“I’d like to see the space used more,” he said. “Maybe movies, a movie night down by the river.”
Anderson bashed the recent proposal to build an aquarium downtown and said a riverfront casino, along with a new hotel and convention center, would generate jobs and bring more people downtown.
One seemingly pie-in-the-sky idea appeared to have widespread support: Sullivan suggested demolishing Interstate 787, which he referring to as a “monstrosity,” would open up the city’s waterfront, and Sheehan also expressed a desire to get rid of the elevated highway that separates downtown Albany from the Hudson River.
“We start now to work with the [state Department of Transportation] to plan for the obsolescence of 787, so that we can say, ‘What was that road?’ ” Sheehan said.
She said the riverfront is a “tremendous resource” that is currently underutilized as a place of recreation. Discussion, she said, should center around “building a boathouse, not a bar.”
Under Jennings, a pedestrian footbridge from downtown to the Corning Preserve was constructed, as well as an amphitheater on the riverfront. During the summer, the amphitheater is the site of the popular Alive at Five concert series.
The candidates also discussed whether the city should work to create a land bank. Last year, the Albany County Legislature defeated a proposal supported by a coalition of grass-roots and advocacy groups. Earlier this year, state Attorney General Eric Schneiderman announced he would direct $20 million toward the funding of land banks, which allow municipalities to buy blighted properties and redevelop them with input from the community.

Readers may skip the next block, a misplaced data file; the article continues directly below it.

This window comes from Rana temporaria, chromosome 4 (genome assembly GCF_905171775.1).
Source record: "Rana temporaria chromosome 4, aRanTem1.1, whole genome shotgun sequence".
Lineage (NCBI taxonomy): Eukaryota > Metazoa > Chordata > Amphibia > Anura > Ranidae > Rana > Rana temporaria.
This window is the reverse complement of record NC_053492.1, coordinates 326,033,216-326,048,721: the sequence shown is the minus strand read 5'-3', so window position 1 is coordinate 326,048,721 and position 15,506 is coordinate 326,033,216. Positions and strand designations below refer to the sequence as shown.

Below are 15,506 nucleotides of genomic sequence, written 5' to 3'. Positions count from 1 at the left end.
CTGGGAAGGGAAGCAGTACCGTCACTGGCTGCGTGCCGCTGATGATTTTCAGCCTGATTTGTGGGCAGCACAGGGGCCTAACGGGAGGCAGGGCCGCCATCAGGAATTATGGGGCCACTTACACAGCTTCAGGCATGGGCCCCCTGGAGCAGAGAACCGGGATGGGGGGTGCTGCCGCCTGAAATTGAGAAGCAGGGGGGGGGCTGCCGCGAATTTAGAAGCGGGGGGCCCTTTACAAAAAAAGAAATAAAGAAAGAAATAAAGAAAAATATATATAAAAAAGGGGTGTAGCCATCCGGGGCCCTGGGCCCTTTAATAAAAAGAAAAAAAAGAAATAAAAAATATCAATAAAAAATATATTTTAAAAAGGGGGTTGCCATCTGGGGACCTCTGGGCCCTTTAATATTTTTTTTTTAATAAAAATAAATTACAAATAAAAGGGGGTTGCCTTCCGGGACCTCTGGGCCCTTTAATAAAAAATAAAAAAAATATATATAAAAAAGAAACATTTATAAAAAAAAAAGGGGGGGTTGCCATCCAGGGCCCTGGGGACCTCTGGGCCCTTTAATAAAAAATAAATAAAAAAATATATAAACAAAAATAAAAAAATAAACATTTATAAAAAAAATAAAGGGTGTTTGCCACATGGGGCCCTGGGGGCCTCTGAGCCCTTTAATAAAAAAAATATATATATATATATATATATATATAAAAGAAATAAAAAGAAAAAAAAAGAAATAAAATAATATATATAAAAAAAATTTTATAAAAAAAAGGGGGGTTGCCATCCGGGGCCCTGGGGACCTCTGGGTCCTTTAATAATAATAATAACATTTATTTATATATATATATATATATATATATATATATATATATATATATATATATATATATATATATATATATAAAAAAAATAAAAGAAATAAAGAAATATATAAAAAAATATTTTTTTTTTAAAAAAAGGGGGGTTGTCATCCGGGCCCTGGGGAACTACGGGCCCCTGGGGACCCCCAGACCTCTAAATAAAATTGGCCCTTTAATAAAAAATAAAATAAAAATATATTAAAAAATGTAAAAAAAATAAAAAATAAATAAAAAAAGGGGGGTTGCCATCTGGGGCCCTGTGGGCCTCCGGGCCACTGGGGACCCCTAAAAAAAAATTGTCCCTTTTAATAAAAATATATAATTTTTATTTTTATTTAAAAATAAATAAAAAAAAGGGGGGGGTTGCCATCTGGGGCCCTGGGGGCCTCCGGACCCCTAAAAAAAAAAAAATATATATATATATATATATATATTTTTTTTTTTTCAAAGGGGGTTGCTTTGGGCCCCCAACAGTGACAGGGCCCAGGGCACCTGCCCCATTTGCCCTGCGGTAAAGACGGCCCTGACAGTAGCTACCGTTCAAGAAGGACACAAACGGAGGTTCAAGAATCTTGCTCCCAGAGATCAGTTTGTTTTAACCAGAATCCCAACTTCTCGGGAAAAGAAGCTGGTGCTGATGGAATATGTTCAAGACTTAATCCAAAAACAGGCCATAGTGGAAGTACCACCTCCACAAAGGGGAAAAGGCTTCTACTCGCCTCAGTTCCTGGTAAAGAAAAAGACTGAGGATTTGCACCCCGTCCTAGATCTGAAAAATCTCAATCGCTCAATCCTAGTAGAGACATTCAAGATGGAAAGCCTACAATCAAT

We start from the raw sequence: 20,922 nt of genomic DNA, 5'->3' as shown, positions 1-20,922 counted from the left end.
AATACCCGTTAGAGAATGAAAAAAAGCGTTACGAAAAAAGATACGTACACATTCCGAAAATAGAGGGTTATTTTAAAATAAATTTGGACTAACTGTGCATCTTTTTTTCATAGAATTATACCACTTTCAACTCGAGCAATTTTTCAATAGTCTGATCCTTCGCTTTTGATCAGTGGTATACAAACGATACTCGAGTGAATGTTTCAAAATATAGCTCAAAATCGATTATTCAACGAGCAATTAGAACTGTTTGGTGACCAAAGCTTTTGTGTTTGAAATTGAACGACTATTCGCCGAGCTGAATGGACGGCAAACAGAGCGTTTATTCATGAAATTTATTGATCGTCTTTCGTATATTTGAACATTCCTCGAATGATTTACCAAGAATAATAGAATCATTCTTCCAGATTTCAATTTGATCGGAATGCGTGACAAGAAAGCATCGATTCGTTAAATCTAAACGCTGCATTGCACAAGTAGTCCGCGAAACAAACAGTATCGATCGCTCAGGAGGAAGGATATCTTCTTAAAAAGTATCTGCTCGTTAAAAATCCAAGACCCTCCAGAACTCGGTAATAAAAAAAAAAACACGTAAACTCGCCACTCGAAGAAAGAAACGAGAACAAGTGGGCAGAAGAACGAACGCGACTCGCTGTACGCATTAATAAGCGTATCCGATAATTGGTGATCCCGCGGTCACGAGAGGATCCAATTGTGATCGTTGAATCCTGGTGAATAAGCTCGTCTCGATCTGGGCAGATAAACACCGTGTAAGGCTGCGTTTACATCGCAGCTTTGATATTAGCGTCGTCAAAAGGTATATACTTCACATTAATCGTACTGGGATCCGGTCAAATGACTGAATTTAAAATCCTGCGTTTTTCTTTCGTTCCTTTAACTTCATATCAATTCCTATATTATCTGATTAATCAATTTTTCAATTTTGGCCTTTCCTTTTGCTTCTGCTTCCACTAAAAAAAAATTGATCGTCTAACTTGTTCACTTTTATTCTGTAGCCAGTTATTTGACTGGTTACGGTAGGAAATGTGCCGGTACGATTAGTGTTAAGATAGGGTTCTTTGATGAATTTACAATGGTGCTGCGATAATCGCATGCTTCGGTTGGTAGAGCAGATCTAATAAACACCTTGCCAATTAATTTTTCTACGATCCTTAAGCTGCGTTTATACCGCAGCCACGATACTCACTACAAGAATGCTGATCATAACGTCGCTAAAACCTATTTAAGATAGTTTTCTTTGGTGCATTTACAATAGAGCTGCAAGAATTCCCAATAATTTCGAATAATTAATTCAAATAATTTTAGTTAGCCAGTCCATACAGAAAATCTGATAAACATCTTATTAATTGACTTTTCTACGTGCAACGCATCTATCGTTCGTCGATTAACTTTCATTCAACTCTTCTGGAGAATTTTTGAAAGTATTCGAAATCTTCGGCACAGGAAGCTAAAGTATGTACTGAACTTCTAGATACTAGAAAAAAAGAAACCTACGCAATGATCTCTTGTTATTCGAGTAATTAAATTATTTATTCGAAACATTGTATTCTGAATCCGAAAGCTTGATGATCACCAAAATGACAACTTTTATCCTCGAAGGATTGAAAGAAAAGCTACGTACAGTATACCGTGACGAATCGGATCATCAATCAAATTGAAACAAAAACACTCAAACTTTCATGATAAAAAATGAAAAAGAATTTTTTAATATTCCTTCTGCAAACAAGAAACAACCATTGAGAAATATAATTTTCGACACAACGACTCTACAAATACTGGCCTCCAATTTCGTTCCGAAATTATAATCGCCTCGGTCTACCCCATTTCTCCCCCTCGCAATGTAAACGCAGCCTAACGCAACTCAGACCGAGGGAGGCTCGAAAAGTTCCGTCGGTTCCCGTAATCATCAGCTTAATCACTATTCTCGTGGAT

Sheehan described herself as an advocate for land banks. She noted one objection to the failed proposal was the amount of money required to pay for it and said the state funding makes creating a land bank financially feasible.
“The money will come,” she said. “The state wants to incentivize this. We already spend a million dollars a year tearing down buildings, boarding them up and doing debris clean-up.” She suggested the county Legislature partner with the Schenectady land bank “so we can benefit from a regional approach and learn from one another.”
Ellis said he liked the idea of a regional land bank. “I like the process of a regional land bank,” he said. “Schenectady, they have a land bank. Why aren’t we teaming up with them?”
He said partnering with other municipalities makes more sense “than starting from scratch.”
The Amsterdam-Schenectady land bank, known as the Land Reutilization Corp. of the Capital Region, was created in 2011.
Sullivan said land banks could become vehicles for fraud, ineptitude and corruption and said the city’s problems should be solved locally, without state involvement or money.
The candidates were also asked about President Barack Obama’s recent call to cut carbon dioxide emissions from power plants, one of the main causes of climate change. Sheehan said she was “thrilled” with the president’s proposal and said it’s important to develop plans for dealing with a hotter, rainier future.
“Where are we going to send people when we have a 100-degree heat wave that lasts for six days?” she said.
Calhoun called for the city to develop its own source of “decentralized, on-site, clean energy.”
Sullivan said Obama’s climate change policies are “wrong” and that “2014 is the chance to change all that.”